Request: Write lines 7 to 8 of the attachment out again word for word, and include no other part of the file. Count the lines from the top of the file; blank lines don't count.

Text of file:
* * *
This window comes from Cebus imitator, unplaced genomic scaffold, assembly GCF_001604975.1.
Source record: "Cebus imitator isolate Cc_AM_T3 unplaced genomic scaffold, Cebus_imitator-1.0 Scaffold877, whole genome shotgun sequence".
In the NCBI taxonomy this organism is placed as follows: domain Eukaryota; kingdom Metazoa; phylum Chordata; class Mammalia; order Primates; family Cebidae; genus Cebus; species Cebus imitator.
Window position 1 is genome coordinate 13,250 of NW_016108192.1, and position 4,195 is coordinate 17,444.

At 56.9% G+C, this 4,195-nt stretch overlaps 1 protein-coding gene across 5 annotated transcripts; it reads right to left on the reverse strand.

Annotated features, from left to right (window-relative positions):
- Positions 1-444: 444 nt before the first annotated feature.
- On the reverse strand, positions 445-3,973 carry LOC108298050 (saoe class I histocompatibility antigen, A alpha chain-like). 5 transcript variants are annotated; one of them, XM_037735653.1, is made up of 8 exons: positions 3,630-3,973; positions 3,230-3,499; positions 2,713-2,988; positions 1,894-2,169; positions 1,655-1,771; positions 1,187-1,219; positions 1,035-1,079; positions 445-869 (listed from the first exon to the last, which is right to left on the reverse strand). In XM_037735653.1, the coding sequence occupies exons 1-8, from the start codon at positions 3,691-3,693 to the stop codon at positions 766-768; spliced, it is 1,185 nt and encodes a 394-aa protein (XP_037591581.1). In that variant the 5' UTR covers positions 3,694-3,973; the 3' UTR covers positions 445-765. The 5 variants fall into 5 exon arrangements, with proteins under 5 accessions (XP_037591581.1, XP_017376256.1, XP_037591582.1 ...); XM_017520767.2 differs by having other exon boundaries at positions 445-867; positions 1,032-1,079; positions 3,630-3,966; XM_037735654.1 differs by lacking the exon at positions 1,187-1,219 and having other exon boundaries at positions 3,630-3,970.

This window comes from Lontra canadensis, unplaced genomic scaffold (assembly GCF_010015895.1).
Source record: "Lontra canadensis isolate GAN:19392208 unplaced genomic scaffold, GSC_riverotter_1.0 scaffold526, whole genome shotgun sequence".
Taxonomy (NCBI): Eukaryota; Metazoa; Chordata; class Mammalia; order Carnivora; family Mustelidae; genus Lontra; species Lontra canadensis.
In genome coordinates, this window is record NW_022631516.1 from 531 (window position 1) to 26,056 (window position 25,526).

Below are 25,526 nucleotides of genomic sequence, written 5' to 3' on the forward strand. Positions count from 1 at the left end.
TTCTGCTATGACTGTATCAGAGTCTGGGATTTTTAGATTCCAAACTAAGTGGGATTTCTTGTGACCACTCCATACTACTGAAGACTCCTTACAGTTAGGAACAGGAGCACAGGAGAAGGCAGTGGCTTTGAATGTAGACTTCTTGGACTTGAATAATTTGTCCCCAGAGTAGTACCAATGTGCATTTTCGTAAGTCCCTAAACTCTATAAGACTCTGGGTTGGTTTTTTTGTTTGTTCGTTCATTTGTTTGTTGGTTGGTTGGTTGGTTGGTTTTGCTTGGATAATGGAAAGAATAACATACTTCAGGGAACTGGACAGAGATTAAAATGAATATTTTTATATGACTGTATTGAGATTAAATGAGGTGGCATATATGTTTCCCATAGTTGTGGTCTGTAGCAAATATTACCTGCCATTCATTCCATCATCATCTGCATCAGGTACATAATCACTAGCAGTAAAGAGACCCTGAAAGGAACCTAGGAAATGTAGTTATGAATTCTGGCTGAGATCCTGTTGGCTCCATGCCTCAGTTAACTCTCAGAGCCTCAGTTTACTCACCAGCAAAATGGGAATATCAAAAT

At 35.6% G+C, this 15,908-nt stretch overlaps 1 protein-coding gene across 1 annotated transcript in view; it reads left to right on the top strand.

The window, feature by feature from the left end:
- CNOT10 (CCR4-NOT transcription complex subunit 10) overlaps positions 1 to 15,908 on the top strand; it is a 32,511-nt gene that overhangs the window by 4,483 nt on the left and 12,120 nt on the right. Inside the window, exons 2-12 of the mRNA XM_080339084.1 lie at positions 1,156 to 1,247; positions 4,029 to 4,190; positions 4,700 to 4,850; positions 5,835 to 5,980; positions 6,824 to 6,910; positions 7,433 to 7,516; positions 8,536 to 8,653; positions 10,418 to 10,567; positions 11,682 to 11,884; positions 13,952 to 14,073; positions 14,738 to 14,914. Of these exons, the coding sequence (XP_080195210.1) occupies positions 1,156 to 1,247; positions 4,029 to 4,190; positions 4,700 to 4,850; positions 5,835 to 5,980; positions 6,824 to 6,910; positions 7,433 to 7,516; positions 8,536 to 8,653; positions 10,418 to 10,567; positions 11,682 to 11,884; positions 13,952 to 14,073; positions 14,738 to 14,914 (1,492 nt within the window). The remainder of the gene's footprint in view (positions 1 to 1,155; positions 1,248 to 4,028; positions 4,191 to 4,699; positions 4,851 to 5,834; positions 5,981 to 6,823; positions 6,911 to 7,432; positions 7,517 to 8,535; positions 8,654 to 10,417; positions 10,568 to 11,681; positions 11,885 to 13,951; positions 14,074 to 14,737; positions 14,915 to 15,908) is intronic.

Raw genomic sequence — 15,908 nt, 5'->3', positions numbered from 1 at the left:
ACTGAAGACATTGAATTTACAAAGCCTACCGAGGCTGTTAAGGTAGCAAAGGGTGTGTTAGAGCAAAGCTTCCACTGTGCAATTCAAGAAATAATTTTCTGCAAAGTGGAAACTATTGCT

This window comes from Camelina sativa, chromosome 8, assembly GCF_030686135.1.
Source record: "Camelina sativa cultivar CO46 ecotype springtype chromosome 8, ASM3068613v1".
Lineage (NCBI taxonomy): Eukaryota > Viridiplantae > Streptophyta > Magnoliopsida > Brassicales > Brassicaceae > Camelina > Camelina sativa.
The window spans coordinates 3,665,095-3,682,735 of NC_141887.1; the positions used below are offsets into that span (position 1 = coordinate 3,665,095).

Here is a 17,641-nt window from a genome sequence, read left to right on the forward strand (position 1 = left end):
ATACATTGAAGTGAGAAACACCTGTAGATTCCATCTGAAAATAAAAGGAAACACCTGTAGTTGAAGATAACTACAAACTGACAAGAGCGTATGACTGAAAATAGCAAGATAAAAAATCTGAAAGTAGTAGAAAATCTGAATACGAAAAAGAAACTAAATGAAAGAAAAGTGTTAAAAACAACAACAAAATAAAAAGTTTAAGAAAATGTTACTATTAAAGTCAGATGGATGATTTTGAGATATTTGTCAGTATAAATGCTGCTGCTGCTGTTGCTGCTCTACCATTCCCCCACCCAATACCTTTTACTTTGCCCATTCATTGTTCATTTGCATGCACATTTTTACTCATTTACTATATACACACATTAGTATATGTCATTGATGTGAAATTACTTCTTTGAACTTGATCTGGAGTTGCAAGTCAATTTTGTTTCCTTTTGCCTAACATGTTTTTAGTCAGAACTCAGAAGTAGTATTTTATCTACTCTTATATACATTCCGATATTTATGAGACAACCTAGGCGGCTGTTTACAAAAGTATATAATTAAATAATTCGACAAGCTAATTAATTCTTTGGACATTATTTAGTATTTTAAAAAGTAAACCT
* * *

- Positions 1-444: 444 nt before the first annotated feature.
- On the reverse strand, positions 445-3,973 carry LOC108298050 (saoe class I histocompatibility antigen, A alpha chain-like). 5 transcript variants are annotated; one of them, XM_037735653.1, is made up of 8 exons: positions 3,630-3,973; positions 3,230-3,499; positions 2,713-2,988; positions 1,894-2,169; positions 1,655-1,771; positions 1,187-1,219; positions 1,035-1,079; positions 445-869 (listed from the first exon to the last, which is right to left on the reverse strand). In XM_037735653.1, the coding sequence occupies exons 1-8, from the start codon at positions 3,691-3,693 to the stop codon at positions 766-768; spliced, it is 1,185 nt and encodes a 394-aa protein (XP_037591581.1). In that variant the 5' UTR covers positions 3,694-3,973; the 3' UTR covers positions 445-765. The 5 variants fall into 5 exon arrangements, with proteins under 5 accessions (XP_037591581.1, XP_017376256.1, XP_037591582.1 ...); XM_017520767.2 differs by having other exon boundaries at positions 445-867; positions 1,032-1,079; positions 3,630-3,966; XM_037735654.1 differs by lacking the exon at positions 1,187-1,219 and having other exon boundaries at positions 3,630-3,970.